9) Philautia

The Greek philosophers divided “love of self” into positive and negative. Self-obsessed love vs. self-compassion.  Back then, I still hadn’t figured out that I would never truly be loved until I loved myself, so I’m not surprised this was at the bottom of the word pile.

Fast forward from 1975 to Covid 2021.

I’m old and in a pandemic, but I’m happy in love.

Can Trauma Alter DNA?

Before Covid-19 interrupted my life, I learned from a friend in my writing group that trauma could leave a chemical mark on a person’s genes and subsequently affect their offspring.

She further explained that trauma could be passed down to the next generation and possibly beyond, and change their DNA through what’s known as epigenetics.

When I l did my research, I was stunned to learn that genetic trauma can indeed affect and alter DNA—sort of like second-hand smoke.

The alteration or mark isn’t genetic; it’s epigenetic. Although, the mark doesn’t directly damage the gene, and there is no actual mutation.

Who knew DNA could be tweaked or that trauma was catchy?

The bad news is that, yes, trauma can be passed down to offspring due to epigenetic changes in DNA.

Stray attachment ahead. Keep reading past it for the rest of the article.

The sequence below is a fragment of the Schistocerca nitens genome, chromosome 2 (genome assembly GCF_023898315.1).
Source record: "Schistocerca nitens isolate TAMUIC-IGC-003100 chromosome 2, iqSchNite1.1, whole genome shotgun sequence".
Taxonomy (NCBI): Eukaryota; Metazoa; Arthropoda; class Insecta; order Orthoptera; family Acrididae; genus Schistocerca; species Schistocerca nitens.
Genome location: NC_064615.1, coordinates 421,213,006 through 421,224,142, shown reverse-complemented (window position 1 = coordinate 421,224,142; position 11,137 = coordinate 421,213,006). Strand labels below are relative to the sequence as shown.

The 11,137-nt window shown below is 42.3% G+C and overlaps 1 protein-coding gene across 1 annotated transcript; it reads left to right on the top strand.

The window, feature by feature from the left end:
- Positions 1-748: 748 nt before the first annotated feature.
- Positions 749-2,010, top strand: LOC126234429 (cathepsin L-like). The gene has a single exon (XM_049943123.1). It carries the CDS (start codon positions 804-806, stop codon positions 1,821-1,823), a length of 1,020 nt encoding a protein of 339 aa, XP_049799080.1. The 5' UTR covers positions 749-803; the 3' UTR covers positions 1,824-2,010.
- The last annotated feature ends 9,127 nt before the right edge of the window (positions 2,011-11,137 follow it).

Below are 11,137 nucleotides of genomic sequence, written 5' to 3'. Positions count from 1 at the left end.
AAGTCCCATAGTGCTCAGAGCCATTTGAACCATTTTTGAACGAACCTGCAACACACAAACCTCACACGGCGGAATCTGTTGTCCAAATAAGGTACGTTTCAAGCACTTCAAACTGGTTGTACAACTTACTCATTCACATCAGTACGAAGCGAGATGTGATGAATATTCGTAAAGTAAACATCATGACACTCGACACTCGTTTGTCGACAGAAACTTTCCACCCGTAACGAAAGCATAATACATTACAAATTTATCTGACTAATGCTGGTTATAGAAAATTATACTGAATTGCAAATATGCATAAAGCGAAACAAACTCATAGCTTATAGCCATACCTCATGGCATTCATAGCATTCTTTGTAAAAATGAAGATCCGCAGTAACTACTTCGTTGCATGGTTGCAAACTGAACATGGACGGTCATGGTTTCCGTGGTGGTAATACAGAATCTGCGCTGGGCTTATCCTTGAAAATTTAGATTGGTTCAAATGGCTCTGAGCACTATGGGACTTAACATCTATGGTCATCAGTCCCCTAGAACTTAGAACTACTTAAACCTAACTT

But the good news is that positive experiences can also alter those changes. So ever the optimist, I have hope.

Years of therapy taught me that trauma stays with us forever. It leaves an invisible wound that never fully heals.

My trauma caused me to make some God-awful life choices—for decades. But I worked a lifetime to undo and move past those mistakes, and I still struggle every day to push the traumatic memories away.

Trauma has taught me to accept the unhealable but never to forget. It has also served as a solemn reminder that while having family is precious, not all of them are safe to be around.

Studies have shown that childhood trauma increases the risk of drug and alcohol dependency, depression, and poor academic achievement.  Trauma can also cause the brain to get stuck in perpetual survival mode—a short circuit in the brain.

The all-powerful brain.

It can forever connect certain feelings, sights, sounds, smells, taste, and touch with past trauma. And at any time or place, whether happy or sad, every one of those seemingly innocuous sensations can trigger a memory or flashback of the traumatization.

If our experiences can reverberate to our children or our children’s children, the implications and consequences of the effects of trauma are maddingly profound.

In essence, an abuser can cause lifelong trauma not just to his or her target but to countless generations of their descendants.